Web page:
Temple of Void - Lords of Death

Temple of Void – Lords of Death

October 9 C. Hagen Radick 0

Autumn is here and Halloween is quickly approaching, so my thoughts are beginning their seasonal migration into the darker side of metal. Detroit, Michigan-based death/doom act Temple of Void is back with their sophomore album, Lords of Death. Although this album released in the middle of summer, it slipped through the cracks and I hadn’t thought about it until a friend mentioned it recently.

Avatarium - Hurricanes and Halos

Avatarium – Hurricanes and Halos

No lie — this album might have been my highest anticipated album for 2017. Avatarium’s prior album, The Girl With the Raven Mask caught me by surprise, and I fell completely in love with this band. For anyone not familiar with Avatarium, I’ve often described them as Jefferson Starship passed through a Candlemass filter and fronted by Dreamboat Annie-era Ann Wilson.

Lucifer's Chalice - The Pact

Lucifer’s Chalice – The Pact

March 15 C. Hagen Radick 0

Given there’s a new throwback stoner doom band seemingly releasing an album every day, it seems what was once old is new again. Instead of treading down that old familiar path, the English quartet Lucifer’s Chalice embarked on a different path. Their trek takes them through the glory days of Mercyful Fate, Iron Maiden, Angel Witch, and other metal stalwarts from the late 1970s through the mid-1980s. Throw in some Candlemass-style extended track lengths, and you’ve got their debut album, The Pact.

Psychedelic Witchcraft - Magick Rites and Spells

Psychedelic Witchcraft – Magick Rites and Spells

February 24 C. Hagen Radick 0

I’ve made no secret about my love for female-fronted metal bands. My affinity for doom metal/occult rock has been established as well. So when you combine the two, it definitely grabs my interest. I reviewed Psychedelic Witchcraft’s first album, The Vision over on The Sons of Metal Podcast. The band is back not even a year later with a new release, Magick Rites and Spells, which features some songs cut from The Vision, the entirety of their debut EP, Black Magic Man, and two cover songs. Are these equally choice cuts, or merely leftover scraps destined for a doggie bag?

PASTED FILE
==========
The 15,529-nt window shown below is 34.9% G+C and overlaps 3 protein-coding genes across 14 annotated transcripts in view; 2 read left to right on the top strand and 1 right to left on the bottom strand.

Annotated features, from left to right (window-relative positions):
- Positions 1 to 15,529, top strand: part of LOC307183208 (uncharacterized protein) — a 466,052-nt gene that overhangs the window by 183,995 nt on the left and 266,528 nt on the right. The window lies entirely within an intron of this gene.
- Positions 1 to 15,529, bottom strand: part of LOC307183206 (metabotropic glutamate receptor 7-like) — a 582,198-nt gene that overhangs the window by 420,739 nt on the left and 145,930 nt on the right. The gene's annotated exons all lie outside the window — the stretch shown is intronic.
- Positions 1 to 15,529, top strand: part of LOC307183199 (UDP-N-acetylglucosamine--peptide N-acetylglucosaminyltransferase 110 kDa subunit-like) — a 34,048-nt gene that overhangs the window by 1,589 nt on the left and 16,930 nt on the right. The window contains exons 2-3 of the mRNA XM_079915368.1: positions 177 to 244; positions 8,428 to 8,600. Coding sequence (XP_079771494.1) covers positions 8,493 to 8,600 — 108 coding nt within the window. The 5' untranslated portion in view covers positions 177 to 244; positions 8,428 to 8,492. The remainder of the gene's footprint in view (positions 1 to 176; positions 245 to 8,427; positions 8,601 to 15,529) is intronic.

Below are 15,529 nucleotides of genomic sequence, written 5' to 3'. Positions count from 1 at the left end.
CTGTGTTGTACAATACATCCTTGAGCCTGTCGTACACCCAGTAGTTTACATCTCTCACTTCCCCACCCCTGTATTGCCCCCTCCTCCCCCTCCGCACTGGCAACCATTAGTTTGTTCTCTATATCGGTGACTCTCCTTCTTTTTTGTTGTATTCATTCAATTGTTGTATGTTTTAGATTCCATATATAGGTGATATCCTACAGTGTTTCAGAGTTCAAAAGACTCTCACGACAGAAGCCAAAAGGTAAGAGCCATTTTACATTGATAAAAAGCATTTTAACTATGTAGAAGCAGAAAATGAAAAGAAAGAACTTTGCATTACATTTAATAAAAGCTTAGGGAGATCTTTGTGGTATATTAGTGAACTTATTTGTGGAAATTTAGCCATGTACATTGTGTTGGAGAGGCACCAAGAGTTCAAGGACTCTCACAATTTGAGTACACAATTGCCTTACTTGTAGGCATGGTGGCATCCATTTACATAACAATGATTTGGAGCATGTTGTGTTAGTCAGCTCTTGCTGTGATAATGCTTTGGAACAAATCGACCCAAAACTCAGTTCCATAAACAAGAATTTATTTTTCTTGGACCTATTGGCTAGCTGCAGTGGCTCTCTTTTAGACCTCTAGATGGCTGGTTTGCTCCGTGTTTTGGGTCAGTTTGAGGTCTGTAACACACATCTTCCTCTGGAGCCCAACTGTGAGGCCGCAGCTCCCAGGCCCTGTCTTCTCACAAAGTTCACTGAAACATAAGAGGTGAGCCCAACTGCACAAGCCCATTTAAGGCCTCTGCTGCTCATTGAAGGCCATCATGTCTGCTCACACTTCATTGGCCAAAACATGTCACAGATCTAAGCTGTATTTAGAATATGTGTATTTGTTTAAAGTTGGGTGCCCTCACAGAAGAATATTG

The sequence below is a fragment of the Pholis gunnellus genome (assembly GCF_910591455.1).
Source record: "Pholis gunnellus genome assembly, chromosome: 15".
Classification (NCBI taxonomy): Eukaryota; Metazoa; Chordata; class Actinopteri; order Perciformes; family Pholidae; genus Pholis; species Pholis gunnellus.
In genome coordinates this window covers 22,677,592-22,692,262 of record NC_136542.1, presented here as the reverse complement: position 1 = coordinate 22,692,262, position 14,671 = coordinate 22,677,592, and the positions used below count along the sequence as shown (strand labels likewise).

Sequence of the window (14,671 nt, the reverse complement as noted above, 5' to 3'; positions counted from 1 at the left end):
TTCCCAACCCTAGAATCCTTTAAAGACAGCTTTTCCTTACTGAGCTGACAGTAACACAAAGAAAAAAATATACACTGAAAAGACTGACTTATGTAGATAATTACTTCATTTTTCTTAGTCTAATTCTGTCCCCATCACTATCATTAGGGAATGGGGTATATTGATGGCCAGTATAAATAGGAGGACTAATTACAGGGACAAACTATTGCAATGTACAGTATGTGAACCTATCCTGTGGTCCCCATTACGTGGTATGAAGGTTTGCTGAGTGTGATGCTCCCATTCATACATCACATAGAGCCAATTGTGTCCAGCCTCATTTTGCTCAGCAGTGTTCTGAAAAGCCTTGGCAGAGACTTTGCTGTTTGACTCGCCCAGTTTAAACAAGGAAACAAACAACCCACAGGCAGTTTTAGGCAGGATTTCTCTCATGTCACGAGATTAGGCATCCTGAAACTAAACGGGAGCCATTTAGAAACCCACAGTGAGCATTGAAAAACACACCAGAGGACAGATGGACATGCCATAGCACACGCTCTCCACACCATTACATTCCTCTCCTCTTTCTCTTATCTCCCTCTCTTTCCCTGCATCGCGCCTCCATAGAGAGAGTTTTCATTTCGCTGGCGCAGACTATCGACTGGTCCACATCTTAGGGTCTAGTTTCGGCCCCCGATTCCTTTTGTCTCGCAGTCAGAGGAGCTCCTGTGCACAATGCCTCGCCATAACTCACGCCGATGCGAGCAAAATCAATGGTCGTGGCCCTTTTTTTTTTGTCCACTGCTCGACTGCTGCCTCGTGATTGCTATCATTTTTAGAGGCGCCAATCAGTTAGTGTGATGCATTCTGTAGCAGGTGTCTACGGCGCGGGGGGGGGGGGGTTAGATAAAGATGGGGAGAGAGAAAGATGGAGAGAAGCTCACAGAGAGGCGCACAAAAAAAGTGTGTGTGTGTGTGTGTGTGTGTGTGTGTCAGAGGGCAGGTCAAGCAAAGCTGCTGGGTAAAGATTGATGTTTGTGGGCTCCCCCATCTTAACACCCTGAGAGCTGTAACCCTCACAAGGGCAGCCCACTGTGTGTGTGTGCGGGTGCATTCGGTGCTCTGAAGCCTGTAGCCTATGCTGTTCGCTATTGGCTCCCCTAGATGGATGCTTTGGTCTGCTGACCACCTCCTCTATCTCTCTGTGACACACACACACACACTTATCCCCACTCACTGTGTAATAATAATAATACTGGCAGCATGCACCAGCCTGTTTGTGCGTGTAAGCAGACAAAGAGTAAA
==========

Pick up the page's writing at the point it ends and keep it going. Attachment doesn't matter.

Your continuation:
Cyclocosmia - Immured

Cyclocosmia – Immured

February 20 C. Hagen Radick 0

Concept albums can be tricky beasts, and single-song concept albums even more so. The symphonic doom metal duo comprising Cyclocosmia seek to invoke images of live-buried vestal virgins with their new EP, Immured.

Funeral Moth - Transience

Funeral Moth – Transience

March 23 C. Hagen Radick 0

Generally speaking, when I throw on some funeral doom metal, I’m looking for a slow, bleak dirge steeped in crushing atmosphere. Japan’s Funeral Moth eschew that formula and deliver nearly forty minutes of Zen on their second album, Transience.

Camel of Doom – Terrestrial

March 18 C. Hagen Radick 0

As I’ve said in the past, stoner doom can be a tricky beast. UK outfit Camel of Doom is a beast of a different sort, however. Bucking the trends of their counterparts, Terrestrial is an unsettling ungulate of trippy spaced-out doom metal.

Herscher - Herscher

Herscher – Herscher

November 27 C. Hagen Radick 0

Drone/doom can be a tricky beast to try and review. The nature of the music is a repetitive crushing beat typically with minimal vocals. The key to being effective in this subgenre is either creating a specific atmosphere or sucking the listener into the band’s headspace. Herscher is a French trio trying to accomplish that very thing.